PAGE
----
If you’re already a mompreneur – or planning to become one – this guide is written just for you. It’s full of simple but smart hacks that can lead you towards building more power and wealth into your online business.
- What is a “mompreneur”? What’s the definition?
- Watch this inspiring mompreneur video
- Some eye-opening mompreneur statistics
- Myths that mompreneurs must disbelieve
- Pros and cons of being a mompreneur
- Mompreneurs’ challenges and solutions for success
- Planning your mompreneur work space
- Mompreneur business ideas (one that really works)
- Mompreneur tips for time management
- Mompreneur tips for money management
- Mompreneur tips for outsource management
- Great books for mompreneurs
- Great courses for mompreneurs
- Great blogs for mompreneurs
- Great Facebook Groups for mompreneurs
- Great tools for mompreneurs
- Great outsourcing platforms for mompreneurs
- High-flying mompreneurs: top examples
1. What is a “mompreneur”? What’s the definition?
Mothers with young kids, who cannot go out to work, may have a yen for a home-based business. They can become “mompreneurs” (moms who are entrepreneurs). They need to maneuver through their challenges and increase their resourcefulness to succeed. It calls for working to a smart but flexible plan, even if they’re working solo. The 2019 State of Women-Owned Business Report says this. Of all women-owned businesses, about 1 in 3 has a mom as an owner. That’s amazing – because it adds up to more than 4 million mompreneurs.
2. Watch this inspiring mompreneur video (2:39 minutes)
If you want a quick taste of the “mompreneur” life and some clever ways to make it work, this is a must-watch video. It’s a short but succinct video, titled: “A Mompreneur Shares 4 Ways to Build a Successful Business”. So sit back for a couple of minutes, and let yourself seep into the subject before you read on …
3. Some eye-opening mompreneur statistics
According to a survey from online graphic design marketplace 99designs, some of the most interesting facts about mompreneurs came to light …
- 57% of mompreneurs are aged 40 and above.
- 79% are married.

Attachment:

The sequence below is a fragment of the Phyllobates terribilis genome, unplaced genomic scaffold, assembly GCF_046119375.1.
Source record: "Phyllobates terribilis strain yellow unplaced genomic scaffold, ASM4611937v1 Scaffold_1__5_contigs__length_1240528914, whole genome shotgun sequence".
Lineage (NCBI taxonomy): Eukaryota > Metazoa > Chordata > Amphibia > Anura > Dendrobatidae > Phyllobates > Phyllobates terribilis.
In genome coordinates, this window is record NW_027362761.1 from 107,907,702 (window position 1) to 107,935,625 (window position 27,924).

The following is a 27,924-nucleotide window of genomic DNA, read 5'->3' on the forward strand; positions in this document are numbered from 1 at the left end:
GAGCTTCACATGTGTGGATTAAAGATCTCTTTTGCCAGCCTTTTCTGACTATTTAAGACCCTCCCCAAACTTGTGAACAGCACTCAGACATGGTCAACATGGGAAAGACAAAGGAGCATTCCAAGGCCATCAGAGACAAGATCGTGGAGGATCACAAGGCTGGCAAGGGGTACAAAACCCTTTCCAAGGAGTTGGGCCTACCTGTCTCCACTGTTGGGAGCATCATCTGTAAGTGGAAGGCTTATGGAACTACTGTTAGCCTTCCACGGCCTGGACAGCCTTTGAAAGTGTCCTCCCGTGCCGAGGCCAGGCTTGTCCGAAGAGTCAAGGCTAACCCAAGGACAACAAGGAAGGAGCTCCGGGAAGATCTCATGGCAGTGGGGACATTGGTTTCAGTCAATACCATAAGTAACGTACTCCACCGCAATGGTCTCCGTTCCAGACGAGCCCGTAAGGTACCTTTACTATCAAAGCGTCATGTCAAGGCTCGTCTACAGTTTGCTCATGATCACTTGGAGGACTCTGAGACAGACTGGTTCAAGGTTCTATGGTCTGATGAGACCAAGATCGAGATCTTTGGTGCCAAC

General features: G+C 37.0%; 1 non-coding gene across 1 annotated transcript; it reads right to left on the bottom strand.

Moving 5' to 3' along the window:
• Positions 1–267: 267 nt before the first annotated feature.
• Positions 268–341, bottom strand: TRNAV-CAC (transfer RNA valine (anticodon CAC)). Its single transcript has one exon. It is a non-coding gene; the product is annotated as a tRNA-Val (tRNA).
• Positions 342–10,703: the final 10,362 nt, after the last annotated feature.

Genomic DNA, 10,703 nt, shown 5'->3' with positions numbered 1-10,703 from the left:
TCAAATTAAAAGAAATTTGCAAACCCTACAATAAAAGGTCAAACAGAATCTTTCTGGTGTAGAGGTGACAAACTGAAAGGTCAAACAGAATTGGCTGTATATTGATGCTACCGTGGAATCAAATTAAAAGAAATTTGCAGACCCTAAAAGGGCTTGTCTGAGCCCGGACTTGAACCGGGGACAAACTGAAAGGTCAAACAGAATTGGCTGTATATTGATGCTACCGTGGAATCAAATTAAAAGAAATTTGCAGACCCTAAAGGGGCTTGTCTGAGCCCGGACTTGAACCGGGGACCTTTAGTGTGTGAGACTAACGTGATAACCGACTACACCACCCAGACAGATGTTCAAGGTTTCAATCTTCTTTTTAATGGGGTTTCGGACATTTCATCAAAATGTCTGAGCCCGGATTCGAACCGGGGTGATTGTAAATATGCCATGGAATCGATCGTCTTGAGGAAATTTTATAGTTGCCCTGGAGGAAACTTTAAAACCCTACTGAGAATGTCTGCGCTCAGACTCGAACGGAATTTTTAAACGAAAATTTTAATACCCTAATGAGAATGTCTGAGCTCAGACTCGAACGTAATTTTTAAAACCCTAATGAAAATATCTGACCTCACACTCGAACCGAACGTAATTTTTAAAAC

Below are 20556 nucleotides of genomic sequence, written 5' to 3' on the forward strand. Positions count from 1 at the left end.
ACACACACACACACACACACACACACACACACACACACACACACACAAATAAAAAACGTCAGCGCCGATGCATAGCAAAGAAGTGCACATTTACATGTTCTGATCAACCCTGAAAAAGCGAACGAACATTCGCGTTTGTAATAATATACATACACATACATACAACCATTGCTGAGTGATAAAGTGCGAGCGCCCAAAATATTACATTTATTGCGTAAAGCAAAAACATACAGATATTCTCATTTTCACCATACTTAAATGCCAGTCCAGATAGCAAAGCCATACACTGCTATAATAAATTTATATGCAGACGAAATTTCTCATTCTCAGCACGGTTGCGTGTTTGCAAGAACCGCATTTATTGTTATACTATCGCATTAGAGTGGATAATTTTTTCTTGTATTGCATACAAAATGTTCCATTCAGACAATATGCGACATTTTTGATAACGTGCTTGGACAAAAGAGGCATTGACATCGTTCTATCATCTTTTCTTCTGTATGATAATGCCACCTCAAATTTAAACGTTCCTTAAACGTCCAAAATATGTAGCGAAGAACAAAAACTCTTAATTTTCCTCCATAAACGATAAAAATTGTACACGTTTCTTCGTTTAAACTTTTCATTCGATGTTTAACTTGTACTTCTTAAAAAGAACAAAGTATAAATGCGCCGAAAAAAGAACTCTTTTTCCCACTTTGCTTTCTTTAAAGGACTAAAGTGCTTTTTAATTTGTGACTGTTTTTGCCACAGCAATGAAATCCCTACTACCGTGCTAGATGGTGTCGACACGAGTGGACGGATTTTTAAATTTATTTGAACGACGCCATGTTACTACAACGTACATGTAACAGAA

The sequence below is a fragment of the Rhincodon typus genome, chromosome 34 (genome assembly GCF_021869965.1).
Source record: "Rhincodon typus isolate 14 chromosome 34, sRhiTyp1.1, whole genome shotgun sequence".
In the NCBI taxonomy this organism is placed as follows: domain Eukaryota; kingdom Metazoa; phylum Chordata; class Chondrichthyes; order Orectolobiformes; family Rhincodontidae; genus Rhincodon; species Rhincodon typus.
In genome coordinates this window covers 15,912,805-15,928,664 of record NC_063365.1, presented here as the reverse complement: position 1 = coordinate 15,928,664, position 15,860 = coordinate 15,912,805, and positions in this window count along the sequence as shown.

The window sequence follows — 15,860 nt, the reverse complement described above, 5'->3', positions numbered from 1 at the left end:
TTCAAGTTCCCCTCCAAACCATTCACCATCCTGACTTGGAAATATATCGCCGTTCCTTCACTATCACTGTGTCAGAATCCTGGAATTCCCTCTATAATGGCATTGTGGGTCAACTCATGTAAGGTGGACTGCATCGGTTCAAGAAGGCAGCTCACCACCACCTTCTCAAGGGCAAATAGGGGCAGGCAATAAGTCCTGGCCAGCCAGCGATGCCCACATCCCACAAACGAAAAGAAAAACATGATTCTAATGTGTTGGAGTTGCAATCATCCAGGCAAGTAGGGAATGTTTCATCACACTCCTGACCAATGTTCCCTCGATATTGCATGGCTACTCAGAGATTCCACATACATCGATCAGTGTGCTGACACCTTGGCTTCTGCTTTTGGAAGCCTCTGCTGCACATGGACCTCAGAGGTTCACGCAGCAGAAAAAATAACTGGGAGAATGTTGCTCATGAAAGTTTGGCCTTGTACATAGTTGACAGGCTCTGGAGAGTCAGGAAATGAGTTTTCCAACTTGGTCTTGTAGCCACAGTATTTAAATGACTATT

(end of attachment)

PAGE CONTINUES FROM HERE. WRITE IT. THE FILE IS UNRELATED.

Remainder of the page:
- 95% have a partner who brings in income.
- 79% have 1-2 children.
- 71% are the primary childcare providers at home.
- 80% started business after having children.
- 88% spend less than 3-4 hours per week on hobbies.
- 67% work out less often since starting business.
- 64% meet friends less often after starting business.
- 44% feel guilty about their entrepreneurship.
- 34% put in a second shift of work after kids are asleep.
- 63% network with other entrepreneurs.
- 63% get 6-8 hours sleep at night.
- 55% spend less than 8 hours a day on business.
- 69% enjoyed the “flexibility” of mompreneurship.
- 42% don’t think their children will continue their businesses.
PicMonkey, an image editing and design platform did another survey of 100 mompreneurs (they called them “doers”) and wannabe-mompreneurs (they called them “dreamers”). Results of their study showed these stats:
- Nearly 80% of dreamers were concerned about the financial investment associated with starting their own businesses, but only 57% of doers actually experienced this as an obstacle.
- 70% dreamers believe they won’t be able to find the time to run their business, whereas fewer than half of doers (47%) actually struggled with time management.
- Approximately 75% of dreamers were concerned about monetizing their products/services, versus 60% percent of doers who managed monetization comfortably.
- When it comes to marketing channels, 79% of the youngest group of mompreneurs (aged 18-24) cited Instagram as the most important, while Facebook and having a website ranked highest among the older age groups.
4. Myths that mompreneurs must disbelieve
When starting a new business online, or even in the early days of running it, may mompreneurs find some myths appealing to believe – only to find the “truth” to be very different.
a. Myth 1: You’re going to have loads of time to spend with your kids. You can make the time.
Truth: You may not have time on your hands for everything you want to do, but you’ll have “flexibility”. This is different from actual time to apportion. Juggling the time you have, for the personal and professional needs you have in a day, is about using “flexibility”.
b. Myth 2: You can work as often as you want and as much as you want. It about passion and energy.
Truth: Work is work – and a certain quota of work needs to get done for results to show. You don’t have the luxury to do less than is needed for results. Also, passion is highly overrated. Passion could motivate you in the early days, but as you evolve, you have to go well beyond your passion to earn from areas you have to learn about.